Women Should Dress Modestly Because it is Right!
November 4, 2013
King David did not slip between the sheets with Bathsheba because he saw her naked but because he followed his own sinful heart.
David was a successful, fifty-year-old-plus king of one of the greatest nations on earth and he would have been wise to follow his own advice in Psalm 24:4 as to having a pure heart when he saw Bathsheba taking a bath. Even though David had multiple wives and concubines, he wanted what was illegal for him to have. He wanted Bathsheba and he took her and paid for it for the rest of his life. King David’s urge of the moment became the scourge of a lifetime.
When King David watched from his rooftop a young, beautiful Bathsheba bathing, he was not concerned with her dress but her undress. David maneuvered events to get her into his bed; after all, he was the king and some perks went with that position. Here was an example of God’s man not acting like God’s man.
Some theologians think Bathsheba trapped David, but that is conjecture. David was guilty but Bathsheba was somewhat culpable. After all, she did reveal her exposed body and while a subject, did not cry “rape.” Even in that culture of an absolute monarchy, a principled woman should have resisted. Even if she had played him like a fiddle to get him into bed, he was a big boy and he made the decision. Both were responsible for the sin of adultery.
Women have been told that they should not dress seductively because it will make men lust after them. However, females should dress modestly because it is godly to do so. Modesty is honoring to Christ and to the female body.
Obviously, Bathsheba was careless in bathing where others could see her. But what about the woman who dresses immodestly showing intimate parts of her body? Critics tell us that those of us who promote modesty believe that sex is sinful and the human body is dirty and bad. That kind of talk comes from people who are desperate for a supporting argument. It is a fact that all skin and body organs are not made equal. Female breasts are more interesting to men than are elbows, but you knew that didn’t you!
Proverbs 5:19 says to husbands about their wives, “let her breasts satisfy thee at all times; and be thou ravished always with her love.” That permission is only for her husband. Ravished means to be intoxicated, so sex between husband and wife is expected to be fervent, frequent, and fantastic (for wife as well as husband). However, it is wrong for a female to expose her body to seek attention from men who don’t have that right to see her. Some accuse those of us who advocate modesty as being sexually repressive, but that is a silly, hollow argument.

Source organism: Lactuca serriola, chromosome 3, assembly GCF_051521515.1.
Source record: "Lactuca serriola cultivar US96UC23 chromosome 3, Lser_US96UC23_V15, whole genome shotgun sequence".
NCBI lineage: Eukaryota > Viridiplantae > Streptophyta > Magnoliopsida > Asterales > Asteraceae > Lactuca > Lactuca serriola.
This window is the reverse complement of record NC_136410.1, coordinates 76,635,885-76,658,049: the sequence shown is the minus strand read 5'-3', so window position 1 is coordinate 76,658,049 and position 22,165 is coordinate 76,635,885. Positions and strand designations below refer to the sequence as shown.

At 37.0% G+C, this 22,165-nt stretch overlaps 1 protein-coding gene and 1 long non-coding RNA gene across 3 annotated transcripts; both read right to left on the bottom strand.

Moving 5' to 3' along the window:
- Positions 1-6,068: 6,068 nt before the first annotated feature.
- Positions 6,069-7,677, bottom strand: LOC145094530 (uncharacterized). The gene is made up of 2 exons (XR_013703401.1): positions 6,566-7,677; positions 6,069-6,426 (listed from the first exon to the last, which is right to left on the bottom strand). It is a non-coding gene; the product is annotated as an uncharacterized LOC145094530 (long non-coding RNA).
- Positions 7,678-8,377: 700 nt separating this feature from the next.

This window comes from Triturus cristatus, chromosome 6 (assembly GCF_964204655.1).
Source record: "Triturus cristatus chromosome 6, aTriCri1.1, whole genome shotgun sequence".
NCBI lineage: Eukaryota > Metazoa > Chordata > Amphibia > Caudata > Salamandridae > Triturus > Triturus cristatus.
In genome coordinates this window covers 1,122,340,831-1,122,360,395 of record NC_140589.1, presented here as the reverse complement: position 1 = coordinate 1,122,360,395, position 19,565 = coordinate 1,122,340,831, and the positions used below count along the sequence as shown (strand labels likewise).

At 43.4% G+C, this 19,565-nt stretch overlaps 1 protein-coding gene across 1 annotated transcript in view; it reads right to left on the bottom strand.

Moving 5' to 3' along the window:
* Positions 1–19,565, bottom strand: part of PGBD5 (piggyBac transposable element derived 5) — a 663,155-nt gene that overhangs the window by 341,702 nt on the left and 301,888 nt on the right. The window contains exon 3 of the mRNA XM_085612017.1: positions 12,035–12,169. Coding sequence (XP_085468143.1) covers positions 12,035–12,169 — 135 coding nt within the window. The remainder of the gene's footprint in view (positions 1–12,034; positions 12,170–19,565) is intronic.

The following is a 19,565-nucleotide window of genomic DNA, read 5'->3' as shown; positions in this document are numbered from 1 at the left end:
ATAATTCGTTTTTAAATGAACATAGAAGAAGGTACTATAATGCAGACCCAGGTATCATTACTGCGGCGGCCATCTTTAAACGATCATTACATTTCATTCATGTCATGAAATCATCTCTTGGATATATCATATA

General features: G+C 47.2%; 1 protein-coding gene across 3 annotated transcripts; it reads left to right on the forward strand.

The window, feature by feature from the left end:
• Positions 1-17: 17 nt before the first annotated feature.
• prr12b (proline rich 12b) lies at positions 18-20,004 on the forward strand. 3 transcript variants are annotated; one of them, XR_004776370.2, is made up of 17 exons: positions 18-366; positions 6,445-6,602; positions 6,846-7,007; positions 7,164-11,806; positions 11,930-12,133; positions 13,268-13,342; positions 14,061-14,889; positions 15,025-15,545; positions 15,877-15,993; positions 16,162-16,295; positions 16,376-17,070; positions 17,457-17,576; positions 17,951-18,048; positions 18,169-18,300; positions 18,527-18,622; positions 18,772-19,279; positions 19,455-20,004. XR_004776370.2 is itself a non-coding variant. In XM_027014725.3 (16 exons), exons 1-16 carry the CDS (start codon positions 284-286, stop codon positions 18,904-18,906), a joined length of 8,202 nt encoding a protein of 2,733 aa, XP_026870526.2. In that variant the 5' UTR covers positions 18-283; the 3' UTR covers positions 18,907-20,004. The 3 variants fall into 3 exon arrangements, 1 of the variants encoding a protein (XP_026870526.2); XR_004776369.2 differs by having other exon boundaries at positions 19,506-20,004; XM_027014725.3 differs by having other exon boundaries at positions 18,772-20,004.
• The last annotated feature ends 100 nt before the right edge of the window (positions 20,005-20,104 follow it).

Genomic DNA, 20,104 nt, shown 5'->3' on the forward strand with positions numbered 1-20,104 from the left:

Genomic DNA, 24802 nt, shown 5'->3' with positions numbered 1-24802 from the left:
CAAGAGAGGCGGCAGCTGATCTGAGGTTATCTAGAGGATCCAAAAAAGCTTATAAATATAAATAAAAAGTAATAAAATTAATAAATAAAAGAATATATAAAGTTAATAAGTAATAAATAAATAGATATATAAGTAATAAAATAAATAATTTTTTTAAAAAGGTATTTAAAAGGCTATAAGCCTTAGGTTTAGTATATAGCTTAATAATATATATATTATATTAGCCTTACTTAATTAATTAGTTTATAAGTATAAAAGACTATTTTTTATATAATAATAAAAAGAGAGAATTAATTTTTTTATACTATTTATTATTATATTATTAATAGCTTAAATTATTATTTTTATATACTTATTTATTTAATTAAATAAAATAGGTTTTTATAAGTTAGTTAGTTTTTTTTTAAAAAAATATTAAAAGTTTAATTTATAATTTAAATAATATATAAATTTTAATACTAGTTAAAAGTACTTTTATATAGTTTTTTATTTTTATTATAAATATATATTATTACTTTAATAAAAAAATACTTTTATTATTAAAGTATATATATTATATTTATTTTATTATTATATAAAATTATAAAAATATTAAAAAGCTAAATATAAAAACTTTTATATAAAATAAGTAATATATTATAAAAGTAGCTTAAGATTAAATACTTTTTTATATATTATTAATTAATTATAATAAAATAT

The developer of the miniskirt and hot pants, fashion designer Mary Quant said, “I love vulgarity. Good taste is death, vulgarity is life.” What a fool! She proved that when you drink from a polluted fountain you always get polluted water. She helped make vulgarity arguable, available, then acceptable.
Some men and women expose their body to others not to tempt them but simply to exhibit themselves. In other words many are exhibitionists and might be shocked if observers approached them for immoral reasons.
I Tim. 2:9 tells women, “In like manner also, that women adorn themselves in modest apparel, with shamefacedness and sobriety; not with broided hair, or gold, or pearls, or costly array.” This passage teaches that women should dress in an appropriate way without any extremes that would draw attention to them. Women in that day often wove thin gold and silver strips and wire into their hair and Paul was teaching that that is unnecessary, unacceptable, and undesirable and is now unscriptural.
The Apostle Paul says that it is not good for Christian ladies to pay such attention to their hair as the heathen do. Dress, for men and women, should be suitable for the place, time, and occasion. Paul is also saying that women should pay attention to themselves because neglect is just as wrong as the other extreme. She should not be an offense to any class of people and during those days the church had people from all social strata. He is not saying that the use of gold and silver is wrong, only the excessive use is wrong. He is saying, “Stop trying to appear like the wicked ladies around you. You are servants of Christ. Act and dress like it.”
The wife of Phocion, a celebrated Athenian general, received a visit from a rich lady who was elegantly adorned with gold and jewels, and her hair festooned with pearls. The visitor took occasion to call attention to the elegance and costliness of her dress but her host replied, “My ornament is my husband, now for the twentieth year general of the Athenians.” Good putdown. She treasured her longtime marriage more than gold, silver, and pearls; or basking in her husband’s position, she did not feel a need to use gold and silver to establish her prestige.
We should err on the side of caution. Better be too narrow than too broad. Women’s dress should be modest (not frumpy) and men should keep their eyes on her elbows and their hands to themselves.
In I Pet. 3 God tells us not to be so concerned with clothes, gold, and jewels but “let it be the hidden man of the heart, in that which is not corruptible, even the ornament of a meek and quiet spirit, which is in the sight of God of great price.”
God knows what’s important; most modern Christians do not.